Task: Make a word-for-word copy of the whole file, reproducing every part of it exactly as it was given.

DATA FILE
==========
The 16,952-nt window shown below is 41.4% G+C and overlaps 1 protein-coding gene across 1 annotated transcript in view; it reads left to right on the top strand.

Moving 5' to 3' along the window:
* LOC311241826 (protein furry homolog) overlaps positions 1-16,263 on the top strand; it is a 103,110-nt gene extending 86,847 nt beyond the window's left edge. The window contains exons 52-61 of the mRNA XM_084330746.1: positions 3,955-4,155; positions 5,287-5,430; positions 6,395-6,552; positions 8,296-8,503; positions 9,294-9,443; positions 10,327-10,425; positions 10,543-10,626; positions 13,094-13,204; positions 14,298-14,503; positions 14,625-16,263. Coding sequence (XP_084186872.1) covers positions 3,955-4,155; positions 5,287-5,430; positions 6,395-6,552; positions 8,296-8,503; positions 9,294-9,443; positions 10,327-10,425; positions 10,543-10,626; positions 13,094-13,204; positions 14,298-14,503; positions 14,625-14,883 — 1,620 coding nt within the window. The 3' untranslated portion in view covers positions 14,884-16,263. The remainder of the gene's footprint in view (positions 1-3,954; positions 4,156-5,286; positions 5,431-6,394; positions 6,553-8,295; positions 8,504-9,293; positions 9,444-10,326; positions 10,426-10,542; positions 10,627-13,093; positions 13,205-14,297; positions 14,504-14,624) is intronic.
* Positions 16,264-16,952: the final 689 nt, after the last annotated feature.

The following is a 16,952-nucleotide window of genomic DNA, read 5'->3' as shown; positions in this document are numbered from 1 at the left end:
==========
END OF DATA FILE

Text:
The 16,952-nt window shown below is 41.4% G+C and overlaps 1 protein-coding gene across 1 annotated transcript in view; it reads left to right on the top strand.

Moving 5' to 3' along the window:
* LOC311241826 (protein furry homolog) overlaps positions 1-16,263 on the top strand; it is a 103,110-nt gene extending 86,847 nt beyond the window's left edge. The window contains exons 52-61 of the mRNA XM_084330746.1: positions 3,955-4,155; positions 5,287-5,430; positions 6,395-6,552; positions 8,296-8,503; positions 9,294-9,443; positions 10,327-10,425; positions 10,543-10,626; positions 13,094-13,204; positions 14,298-14,503; positions 14,625-16,263. Coding sequence (XP_084186872.1) covers positions 3,955-4,155; positions 5,287-5,430; positions 6,395-6,552; positions 8,296-8,503; positions 9,294-9,443; positions 10,327-10,425; positions 10,543-10,626; positions 13,094-13,204; positions 14,298-14,503; positions 14,625-14,883 — 1,620 coding nt within the window. The 3' untranslated portion in view covers positions 14,884-16,263. The remainder of the gene's footprint in view (positions 1-3,954; positions 4,156-5,286; positions 5,431-6,394; positions 6,553-8,295; positions 8,504-9,293; positions 9,444-10,326; positions 10,426-10,542; positions 10,627-13,093; positions 13,205-14,297; positions 14,504-14,624) is intronic.
* Positions 16,264-16,952: the final 689 nt, after the last annotated feature.

The following is a 16,952-nucleotide window of genomic DNA, read 5'->3' as shown; positions in this document are numbered from 1 at the left end: